This includes, sole traders with business debt struggling to pay taxes due to HMRC or individuals who have incurred credit card debt.
From 2000, pension pots have been excluded from the bankrupt’s estate. This includes not only the pension fund itself, but any related rights such as the right to receive a death benefit or the right to bring a legal claim in respect of the pension.
However, the Government has introduced changes to the pension rules which came into effect in April 2015 to enable individuals to have greater flexibility to access their pension savings from age 55. This has led to bankrupts being concerned as to whether these changes could make their pension funds less secure and effectively be forced to withdraw their lump sum or additional sums and make these available to their trustee.
Summary of the main changes
The main relevant changes that will affect bankrupts are below:
- allow all of the funds in a money purchase arrangement to be taken as an authorised taxed lump sum;
- increase the flexibility of the income drawdown rules by removing the maximum ‘cap’ on withdrawal from 6 April 2015;
- enable those with ‘capped’ drawdown to convert to a new flexible drawdown fund once arranged with their scheme should they wish;
- enable pension schemes to make payments directly from pension savings with 25 per cent taken tax-free (instead of a tax-free lump sum);
- introduce a limited right for scheme trustees and managers to override their scheme’s rules to pay flexible pensions and lump sums from money purchase pension savings;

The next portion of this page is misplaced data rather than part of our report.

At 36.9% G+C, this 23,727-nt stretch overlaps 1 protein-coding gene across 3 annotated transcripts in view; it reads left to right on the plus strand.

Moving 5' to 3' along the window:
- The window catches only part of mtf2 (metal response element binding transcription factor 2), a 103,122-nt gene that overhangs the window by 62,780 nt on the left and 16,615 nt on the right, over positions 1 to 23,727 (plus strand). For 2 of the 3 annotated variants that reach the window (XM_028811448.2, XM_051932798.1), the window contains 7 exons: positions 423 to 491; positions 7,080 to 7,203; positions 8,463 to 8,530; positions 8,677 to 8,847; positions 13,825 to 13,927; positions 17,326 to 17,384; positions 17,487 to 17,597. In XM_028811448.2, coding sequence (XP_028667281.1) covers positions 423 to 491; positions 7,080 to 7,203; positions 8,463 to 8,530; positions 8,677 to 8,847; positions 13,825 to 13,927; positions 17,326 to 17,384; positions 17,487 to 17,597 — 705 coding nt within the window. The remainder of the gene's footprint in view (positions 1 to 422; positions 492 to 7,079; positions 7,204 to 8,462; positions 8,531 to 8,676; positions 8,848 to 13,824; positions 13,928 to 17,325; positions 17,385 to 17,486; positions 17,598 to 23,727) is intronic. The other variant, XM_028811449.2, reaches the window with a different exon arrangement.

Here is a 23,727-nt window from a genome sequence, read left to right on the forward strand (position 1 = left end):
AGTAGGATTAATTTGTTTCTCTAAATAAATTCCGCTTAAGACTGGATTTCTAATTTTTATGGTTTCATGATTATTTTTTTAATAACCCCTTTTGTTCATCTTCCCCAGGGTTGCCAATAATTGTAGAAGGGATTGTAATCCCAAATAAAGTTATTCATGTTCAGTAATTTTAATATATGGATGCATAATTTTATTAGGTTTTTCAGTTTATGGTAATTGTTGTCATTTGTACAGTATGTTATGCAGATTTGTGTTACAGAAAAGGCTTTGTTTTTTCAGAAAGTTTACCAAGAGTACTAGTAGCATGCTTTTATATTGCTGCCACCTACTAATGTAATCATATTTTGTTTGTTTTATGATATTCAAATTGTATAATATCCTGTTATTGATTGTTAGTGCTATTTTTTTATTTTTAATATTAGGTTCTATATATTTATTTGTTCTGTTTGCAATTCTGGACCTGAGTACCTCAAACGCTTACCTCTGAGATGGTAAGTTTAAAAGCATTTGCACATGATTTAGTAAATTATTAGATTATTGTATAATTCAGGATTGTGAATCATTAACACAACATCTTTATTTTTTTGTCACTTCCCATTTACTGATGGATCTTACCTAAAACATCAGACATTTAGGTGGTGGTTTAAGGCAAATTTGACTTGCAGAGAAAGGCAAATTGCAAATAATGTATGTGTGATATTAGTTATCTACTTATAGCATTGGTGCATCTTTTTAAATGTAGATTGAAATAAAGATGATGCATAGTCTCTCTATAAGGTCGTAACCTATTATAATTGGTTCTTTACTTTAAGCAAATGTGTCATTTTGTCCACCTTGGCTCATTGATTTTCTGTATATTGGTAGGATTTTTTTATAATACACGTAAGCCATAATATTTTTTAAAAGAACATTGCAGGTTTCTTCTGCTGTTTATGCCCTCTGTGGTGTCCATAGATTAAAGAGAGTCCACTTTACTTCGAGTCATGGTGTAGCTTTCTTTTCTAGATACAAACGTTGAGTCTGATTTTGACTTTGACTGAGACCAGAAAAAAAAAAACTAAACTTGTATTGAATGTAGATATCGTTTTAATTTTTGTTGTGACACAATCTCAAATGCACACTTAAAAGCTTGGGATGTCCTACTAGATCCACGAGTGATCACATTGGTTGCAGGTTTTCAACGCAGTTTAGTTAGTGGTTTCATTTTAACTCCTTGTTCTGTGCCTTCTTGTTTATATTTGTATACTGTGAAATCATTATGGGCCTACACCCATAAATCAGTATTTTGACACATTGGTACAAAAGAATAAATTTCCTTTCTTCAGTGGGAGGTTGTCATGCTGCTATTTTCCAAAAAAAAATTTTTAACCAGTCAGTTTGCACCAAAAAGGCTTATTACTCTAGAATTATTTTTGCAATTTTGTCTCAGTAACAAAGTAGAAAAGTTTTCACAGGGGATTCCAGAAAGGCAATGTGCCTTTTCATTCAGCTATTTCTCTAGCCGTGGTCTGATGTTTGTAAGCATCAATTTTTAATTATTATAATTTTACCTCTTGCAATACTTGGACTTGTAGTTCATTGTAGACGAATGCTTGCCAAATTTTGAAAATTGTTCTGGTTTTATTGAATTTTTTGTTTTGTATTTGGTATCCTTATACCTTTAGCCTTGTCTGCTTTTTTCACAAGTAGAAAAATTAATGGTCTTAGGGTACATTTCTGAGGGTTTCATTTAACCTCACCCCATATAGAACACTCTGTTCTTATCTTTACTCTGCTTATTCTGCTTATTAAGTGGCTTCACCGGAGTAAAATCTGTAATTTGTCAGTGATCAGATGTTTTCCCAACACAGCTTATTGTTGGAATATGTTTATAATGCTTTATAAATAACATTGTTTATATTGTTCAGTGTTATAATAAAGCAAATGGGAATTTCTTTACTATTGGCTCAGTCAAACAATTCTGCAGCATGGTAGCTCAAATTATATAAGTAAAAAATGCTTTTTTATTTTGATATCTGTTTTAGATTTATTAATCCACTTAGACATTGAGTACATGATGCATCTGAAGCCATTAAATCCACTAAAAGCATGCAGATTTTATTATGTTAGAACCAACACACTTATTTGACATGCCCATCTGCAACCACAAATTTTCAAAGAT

- remove some restrictions on lifetime annuity payments;
But what impact will that have if the individual is made bankrupt?
Can my trustee access my pension if I go bankrupt?
This new flexibility for access to pensions has had an unintended consequence for bankrupts and their trustees whether it relates to personal or business debt.
The previous strategy adopted by trustees in bankruptcy and general debt advice has been to use the income payment orders (IPOs) or income payment agreements (IPAs) provisions in the Insolvency legislation to secure contributions from the bankrupt to bring into account unused pension rights and to contribute to the bankrupt’s estate any available lump sum and annuity that would be in excess of the bankrupt’s reasonable domestic needs which would then be made available for the bankrupt’s creditors. This trustee strategy was followed after the legal case of Raithatha v Williamson  was brought to court.
However, this strategy changed when Robert Englehart QC considered, in the matter of Horton v Henry , that the language of the insolvency legislation did not allow the trustee to follow the IPO/IPA strategy and therefore the trustee could not touch the funds not yet drawn down from the bankrupt’s pension scheme.
Because the present decision means that the previous case law in Raithatha is now unsafe, permission to appeal the decision was given to the trustee. In giving permission Deputy Judge Englehart hoped that the Court of Appeal would clarify which was appropriate. This appeal is due to be heard shortly.
Until then, whilst excess income from a pension in payment remains at the mercy of an IPO, the trustee cannot require the bankrupt to draw down a pension pot for the benefit of creditors, no matter how large the pot or for what purpose it is being maintained.
This is good news for bankrupts as they cannot currently be forced to dip into their pension pot but it is obviously not so good news for the creditors. However trustees, bankrupts and creditors alike will be watching this space for the outcome of the appeal as it could have a fundamental effect on the return for creditors in bankruptcy.
Most commentators seem to agree that the decision in Horton more accurately reflects the intention of Parliament in removing most pensions from the ‘assets’ available to Trustees as bankruptcy realisations via the Welfare Reform and Pensions Act 1999 than Raithatha, however, the position and fate of pension pots will remain uncertain until the Court of Appeal determines which way the axe will fall.